Jeff Grubb: The Last Guardian

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Jeff Grubb The Last Guardian
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In the mist-shrouded haze of the past, long before the beginning of recorded time, there stood the world of Azeroth. Every kind of magical being strode the countryside among the tribes of man, and all was at peace—until the arrival of the demons and horrors of the Burning Legion and their baneful Lord Sargeras, dark god of chaotic magic. Now Dragons, Dwarves, Elves, Goblins, Humans, and Orcs all vie for supremacy across the scattered kingdoms—part of a grand, malevolent scheme that will determine the fate of the world of . The Guardians of Tirisfal

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Jeff Grubb

The Last Guardian

To Chris Metzen, Who Kept the Vision


The Lonely Tower

The larger of the two moons had risen first this evening, and now hung pregnant and silver-white against a clear, star-dappled sky. Beneath the lambent moon the peaks of the Redridge Mountains strained for the sky. In the daylight the sun picked out hues of magenta and rust among the great granite peaks, but in the moonlight they were reduced to tall, proud ghosts. To the west lay the Forest of Elwynn, its heavy canopy of greatoaks and satinwoods running from the foothills to the sea. To the east, the bleak swamp of the Black Morass spread out, a land of marshes and low hills, bayous and backwaters, failed settlements and lurking danger. A shadow passed briefly across the moon, a raven-sized shadow, bearing for a hole in the heart of the mountain.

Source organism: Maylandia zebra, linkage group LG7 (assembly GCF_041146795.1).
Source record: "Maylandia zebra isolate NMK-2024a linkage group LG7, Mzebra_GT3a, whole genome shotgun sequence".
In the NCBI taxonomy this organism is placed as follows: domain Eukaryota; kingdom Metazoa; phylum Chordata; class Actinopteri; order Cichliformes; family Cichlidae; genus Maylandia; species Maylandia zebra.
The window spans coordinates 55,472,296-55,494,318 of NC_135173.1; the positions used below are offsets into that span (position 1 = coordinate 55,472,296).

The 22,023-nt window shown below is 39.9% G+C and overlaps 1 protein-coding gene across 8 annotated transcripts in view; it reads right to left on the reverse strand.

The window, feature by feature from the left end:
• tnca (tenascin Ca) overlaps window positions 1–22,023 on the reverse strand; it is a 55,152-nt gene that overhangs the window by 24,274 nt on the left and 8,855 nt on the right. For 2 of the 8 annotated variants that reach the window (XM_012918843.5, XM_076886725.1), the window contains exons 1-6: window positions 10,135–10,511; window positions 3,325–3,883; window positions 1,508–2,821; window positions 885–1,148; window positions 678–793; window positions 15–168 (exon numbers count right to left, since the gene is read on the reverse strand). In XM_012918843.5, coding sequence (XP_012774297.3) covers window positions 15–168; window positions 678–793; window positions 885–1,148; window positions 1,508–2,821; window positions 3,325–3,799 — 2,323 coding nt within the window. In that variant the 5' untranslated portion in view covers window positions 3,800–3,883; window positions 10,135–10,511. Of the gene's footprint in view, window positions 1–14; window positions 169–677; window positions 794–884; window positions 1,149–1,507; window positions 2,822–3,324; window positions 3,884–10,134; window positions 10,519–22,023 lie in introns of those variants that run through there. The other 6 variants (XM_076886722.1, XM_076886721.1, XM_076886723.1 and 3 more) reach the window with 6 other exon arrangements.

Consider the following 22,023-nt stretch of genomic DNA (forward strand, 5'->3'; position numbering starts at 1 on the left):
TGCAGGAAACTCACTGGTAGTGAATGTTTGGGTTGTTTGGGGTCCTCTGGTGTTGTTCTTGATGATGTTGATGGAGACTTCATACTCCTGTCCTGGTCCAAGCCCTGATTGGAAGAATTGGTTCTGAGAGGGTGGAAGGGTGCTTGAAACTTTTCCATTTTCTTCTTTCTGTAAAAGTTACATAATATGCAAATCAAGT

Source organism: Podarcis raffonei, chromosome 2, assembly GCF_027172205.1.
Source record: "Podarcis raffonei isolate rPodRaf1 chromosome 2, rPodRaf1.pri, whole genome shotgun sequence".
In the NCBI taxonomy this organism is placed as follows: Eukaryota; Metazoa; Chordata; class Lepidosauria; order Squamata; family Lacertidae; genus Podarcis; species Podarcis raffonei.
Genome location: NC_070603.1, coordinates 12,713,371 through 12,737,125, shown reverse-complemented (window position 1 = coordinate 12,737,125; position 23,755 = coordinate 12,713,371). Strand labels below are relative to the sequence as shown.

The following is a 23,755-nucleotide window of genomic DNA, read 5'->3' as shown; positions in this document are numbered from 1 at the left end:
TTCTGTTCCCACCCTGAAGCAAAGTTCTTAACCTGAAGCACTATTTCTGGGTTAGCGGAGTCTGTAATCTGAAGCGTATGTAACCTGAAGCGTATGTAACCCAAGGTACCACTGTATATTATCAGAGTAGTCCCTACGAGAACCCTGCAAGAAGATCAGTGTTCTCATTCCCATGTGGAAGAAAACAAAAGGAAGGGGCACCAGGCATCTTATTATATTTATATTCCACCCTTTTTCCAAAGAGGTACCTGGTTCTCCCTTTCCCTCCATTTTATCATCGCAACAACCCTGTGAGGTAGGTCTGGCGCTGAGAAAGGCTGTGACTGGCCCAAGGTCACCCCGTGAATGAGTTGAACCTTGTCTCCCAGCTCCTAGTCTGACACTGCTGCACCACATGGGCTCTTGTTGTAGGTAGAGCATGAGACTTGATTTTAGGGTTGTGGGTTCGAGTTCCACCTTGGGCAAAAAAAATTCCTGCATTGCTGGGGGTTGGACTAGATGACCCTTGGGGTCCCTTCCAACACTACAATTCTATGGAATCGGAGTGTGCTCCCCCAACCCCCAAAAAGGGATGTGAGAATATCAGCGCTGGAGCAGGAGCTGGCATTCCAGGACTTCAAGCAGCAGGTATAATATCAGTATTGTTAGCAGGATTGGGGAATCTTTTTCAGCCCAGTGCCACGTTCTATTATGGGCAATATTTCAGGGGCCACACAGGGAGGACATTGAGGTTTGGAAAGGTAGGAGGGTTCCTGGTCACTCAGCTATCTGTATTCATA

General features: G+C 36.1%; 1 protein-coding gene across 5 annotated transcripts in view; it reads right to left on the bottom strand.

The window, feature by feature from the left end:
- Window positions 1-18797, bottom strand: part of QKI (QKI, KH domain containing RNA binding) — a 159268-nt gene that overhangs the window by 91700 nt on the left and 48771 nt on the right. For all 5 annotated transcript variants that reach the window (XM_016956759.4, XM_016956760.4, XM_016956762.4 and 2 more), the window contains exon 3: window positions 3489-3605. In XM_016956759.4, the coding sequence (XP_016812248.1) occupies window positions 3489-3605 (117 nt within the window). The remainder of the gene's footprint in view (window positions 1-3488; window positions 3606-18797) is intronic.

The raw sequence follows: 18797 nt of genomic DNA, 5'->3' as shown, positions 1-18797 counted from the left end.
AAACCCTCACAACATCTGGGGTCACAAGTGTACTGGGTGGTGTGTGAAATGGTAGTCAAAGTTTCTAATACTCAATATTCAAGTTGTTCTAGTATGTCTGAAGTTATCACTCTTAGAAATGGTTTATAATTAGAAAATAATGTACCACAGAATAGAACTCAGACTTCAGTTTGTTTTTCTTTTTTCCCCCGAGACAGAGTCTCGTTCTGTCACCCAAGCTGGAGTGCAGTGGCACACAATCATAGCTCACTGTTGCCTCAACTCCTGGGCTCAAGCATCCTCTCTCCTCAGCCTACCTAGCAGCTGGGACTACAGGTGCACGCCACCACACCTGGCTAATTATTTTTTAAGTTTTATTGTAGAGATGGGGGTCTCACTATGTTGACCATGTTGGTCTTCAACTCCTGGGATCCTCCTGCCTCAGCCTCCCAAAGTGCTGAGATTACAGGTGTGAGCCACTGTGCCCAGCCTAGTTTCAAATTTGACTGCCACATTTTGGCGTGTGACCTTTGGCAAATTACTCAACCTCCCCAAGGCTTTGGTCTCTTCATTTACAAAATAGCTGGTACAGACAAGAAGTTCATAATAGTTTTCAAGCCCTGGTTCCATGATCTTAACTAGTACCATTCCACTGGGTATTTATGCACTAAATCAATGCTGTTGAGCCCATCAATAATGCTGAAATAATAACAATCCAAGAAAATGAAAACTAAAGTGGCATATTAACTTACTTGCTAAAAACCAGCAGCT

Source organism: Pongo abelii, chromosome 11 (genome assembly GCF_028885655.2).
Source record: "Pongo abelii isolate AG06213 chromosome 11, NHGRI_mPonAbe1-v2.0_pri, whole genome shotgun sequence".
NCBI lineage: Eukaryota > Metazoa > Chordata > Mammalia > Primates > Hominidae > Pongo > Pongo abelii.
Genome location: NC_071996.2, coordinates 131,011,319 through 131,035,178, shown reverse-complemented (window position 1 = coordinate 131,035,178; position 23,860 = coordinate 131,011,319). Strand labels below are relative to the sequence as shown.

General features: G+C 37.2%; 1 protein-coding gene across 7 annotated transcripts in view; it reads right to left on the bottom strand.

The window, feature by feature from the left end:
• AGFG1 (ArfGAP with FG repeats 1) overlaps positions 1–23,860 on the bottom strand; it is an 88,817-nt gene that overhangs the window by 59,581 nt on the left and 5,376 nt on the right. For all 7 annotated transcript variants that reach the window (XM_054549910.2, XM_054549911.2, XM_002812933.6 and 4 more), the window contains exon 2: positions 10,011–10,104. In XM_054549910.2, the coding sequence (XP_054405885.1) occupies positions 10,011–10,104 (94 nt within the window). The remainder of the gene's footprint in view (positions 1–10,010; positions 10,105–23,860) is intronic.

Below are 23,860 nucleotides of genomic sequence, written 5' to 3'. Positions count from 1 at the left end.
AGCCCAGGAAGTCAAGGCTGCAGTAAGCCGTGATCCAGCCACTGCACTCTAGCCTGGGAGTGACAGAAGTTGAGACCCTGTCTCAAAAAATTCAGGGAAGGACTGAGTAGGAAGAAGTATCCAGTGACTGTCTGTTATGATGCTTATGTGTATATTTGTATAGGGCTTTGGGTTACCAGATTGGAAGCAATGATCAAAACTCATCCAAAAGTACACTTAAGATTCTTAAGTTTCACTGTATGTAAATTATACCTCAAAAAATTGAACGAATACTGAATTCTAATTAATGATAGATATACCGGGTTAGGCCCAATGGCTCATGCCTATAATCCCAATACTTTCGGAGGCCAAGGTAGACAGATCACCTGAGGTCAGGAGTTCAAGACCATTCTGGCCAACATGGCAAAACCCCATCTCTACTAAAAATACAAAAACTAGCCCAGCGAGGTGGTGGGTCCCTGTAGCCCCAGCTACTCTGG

Here a chunk had been pulled from the fastness of the Redridge Range, leaving behind a circular vale. Once it might have been the site of some primeval celestial impact or the memory of an earth-shaking explosion, but the aeons had worn the bowl-shaped crater into a series of steep-edged, rounded hillocks which were now cradled by the steeped mountains surrounding them. None of the ancient trees of Elwynn could reach its altitude, and the interior of the ringed hills was barren save for weeds and tangled vines.

At the center of the ringed hills lay a bare tor, as bald as the pate of a Kul Tiras merchant lord. Indeed the very way the hillock rose steeply, than gentled to a near-level slope at its apex, was similar in shape to a human skull. Many had noted it over the years, though only a few had been sufficiently brave, or powerful, or tactless to mention it to the property’s owner.

At the flattened peak of the tor rose an ancient tower, a thick, massive protrusion of white stone and dark mortar, a man-made eruption that shot effortlessly into the sky, scaling higher than the surrounding hills, lit like a beacon by the moonlight. There was a low wall at the base of the tower surrounding a bailey, and within those walls the tumbledown remains of a stable and a smithy, but the tower itself dominated all within the ringed hills.